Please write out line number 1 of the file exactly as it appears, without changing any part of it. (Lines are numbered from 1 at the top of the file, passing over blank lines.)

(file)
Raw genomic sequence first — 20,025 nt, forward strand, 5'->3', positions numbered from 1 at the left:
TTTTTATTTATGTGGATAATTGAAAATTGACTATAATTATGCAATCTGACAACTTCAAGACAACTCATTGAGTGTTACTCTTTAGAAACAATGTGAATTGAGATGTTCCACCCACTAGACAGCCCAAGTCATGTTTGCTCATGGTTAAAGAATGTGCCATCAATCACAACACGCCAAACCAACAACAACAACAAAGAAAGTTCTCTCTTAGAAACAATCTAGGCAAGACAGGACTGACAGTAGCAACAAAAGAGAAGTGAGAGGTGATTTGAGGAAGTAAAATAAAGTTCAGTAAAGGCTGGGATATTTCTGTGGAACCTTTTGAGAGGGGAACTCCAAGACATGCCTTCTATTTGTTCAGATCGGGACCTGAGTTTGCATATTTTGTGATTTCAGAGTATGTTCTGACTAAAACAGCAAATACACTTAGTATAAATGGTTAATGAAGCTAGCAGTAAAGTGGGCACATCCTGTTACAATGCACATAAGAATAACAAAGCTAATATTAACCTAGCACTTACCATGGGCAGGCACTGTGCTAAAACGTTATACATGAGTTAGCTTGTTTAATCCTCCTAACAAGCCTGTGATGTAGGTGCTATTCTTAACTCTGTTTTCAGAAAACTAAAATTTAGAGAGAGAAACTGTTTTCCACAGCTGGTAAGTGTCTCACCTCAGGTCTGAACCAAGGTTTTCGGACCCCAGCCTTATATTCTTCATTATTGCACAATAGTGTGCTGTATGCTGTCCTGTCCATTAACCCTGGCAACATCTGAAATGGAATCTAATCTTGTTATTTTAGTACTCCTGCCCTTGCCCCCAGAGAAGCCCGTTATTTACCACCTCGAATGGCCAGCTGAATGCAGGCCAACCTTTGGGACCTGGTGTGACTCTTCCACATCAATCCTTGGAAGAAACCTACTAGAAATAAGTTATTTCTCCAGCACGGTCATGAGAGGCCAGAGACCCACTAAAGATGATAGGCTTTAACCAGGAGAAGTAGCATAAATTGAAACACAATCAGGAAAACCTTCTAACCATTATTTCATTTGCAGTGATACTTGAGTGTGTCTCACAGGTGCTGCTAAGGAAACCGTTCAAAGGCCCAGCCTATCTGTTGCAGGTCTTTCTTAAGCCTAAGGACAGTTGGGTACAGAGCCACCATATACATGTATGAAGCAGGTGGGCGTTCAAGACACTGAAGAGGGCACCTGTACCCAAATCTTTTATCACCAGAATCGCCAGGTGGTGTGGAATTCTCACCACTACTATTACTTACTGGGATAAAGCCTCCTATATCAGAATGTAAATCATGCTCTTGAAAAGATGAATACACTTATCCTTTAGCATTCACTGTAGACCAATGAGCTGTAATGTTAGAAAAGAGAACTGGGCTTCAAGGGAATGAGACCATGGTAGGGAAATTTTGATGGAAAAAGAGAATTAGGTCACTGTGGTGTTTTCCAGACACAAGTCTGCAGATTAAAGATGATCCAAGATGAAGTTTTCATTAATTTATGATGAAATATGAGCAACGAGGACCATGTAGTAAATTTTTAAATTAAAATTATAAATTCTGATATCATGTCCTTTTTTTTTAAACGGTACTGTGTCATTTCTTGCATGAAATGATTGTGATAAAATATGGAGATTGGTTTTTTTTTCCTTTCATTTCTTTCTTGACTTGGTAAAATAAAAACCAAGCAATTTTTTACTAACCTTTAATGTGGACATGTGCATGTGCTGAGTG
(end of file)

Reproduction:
Raw genomic sequence first — 20,025 nt, forward strand, 5'->3', positions numbered from 1 at the left: